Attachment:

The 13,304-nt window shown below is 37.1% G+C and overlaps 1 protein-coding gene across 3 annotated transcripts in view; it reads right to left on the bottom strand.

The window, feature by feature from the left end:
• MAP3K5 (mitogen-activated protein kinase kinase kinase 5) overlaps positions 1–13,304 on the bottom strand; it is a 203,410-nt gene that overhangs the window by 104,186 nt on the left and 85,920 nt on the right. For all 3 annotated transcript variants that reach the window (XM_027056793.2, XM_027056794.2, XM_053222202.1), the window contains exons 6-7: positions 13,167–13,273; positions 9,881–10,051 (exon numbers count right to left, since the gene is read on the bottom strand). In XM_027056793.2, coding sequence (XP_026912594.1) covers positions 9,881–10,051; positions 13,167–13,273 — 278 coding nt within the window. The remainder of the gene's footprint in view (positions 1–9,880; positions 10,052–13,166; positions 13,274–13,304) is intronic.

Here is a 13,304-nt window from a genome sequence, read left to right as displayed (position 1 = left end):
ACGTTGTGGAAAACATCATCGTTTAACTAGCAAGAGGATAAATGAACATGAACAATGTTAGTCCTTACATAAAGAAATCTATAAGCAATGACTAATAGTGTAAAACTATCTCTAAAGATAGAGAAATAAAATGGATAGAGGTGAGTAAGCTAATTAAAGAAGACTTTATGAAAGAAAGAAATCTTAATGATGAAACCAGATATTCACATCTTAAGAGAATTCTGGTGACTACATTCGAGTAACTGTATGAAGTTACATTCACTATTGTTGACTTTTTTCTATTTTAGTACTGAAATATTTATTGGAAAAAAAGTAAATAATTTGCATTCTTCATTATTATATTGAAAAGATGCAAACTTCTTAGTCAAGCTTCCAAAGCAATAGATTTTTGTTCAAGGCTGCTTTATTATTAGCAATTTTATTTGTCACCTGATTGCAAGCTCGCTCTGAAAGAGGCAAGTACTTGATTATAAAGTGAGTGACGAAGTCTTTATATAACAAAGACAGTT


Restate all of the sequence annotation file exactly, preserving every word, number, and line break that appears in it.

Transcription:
The 13,304-nt window shown below is 37.1% G+C and overlaps 1 protein-coding gene across 3 annotated transcripts in view; it reads right to left on the bottom strand.

The window, feature by feature from the left end:
• MAP3K5 (mitogen-activated protein kinase kinase kinase 5) overlaps positions 1–13,304 on the bottom strand; it is a 203,410-nt gene that overhangs the window by 104,186 nt on the left and 85,920 nt on the right. For all 3 annotated transcript variants that reach the window (XM_027056793.2, XM_027056794.2, XM_053222202.1), the window contains exons 6-7: positions 13,167–13,273; positions 9,881–10,051 (exon numbers count right to left, since the gene is read on the bottom strand). In XM_027056793.2, coding sequence (XP_026912594.1) covers positions 9,881–10,051; positions 13,167–13,273 — 278 coding nt within the window. The remainder of the gene's footprint in view (positions 1–9,880; positions 10,052–13,166; positions 13,274–13,304) is intronic.

Here is a 13,304-nt window from a genome sequence, read left to right as displayed (position 1 = left end):
ACGTTGTGGAAAACATCATCGTTTAACTAGCAAGAGGATAAATGAACATGAACAATGTTAGTCCTTACATAAAGAAATCTATAAGCAATGACTAATAGTGTAAAACTATCTCTAAAGATAGAGAAATAAAATGGATAGAGGTGAGTAAGCTAATTAAAGAAGACTTTATGAAAGAAAGAAATCTTAATGATGAAACCAGATATTCACATCTTAAGAGAATTCTGGTGACTACATTCGAGTAACTGTATGAAGTTACATTCACTATTGTTGACTTTTTTCTATTTTAGTACTGAAATATTTATTGGAAAAAAAGTAAATAATTTGCATTCTTCATTATTATATTGAAAAGATGCAAACTTCTTAGTCAAGCTTCCAAAGCAATAGATTTTTGTTCAAGGCTGCTTTATTATTAGCAATTTTATTTGTCACCTGATTGCAAGCTCGCTCTGAAAGAGGCAAGTACTTGATTATAAAGTGAGTGACGAAGTCTTTATATAACAAAGACAGTT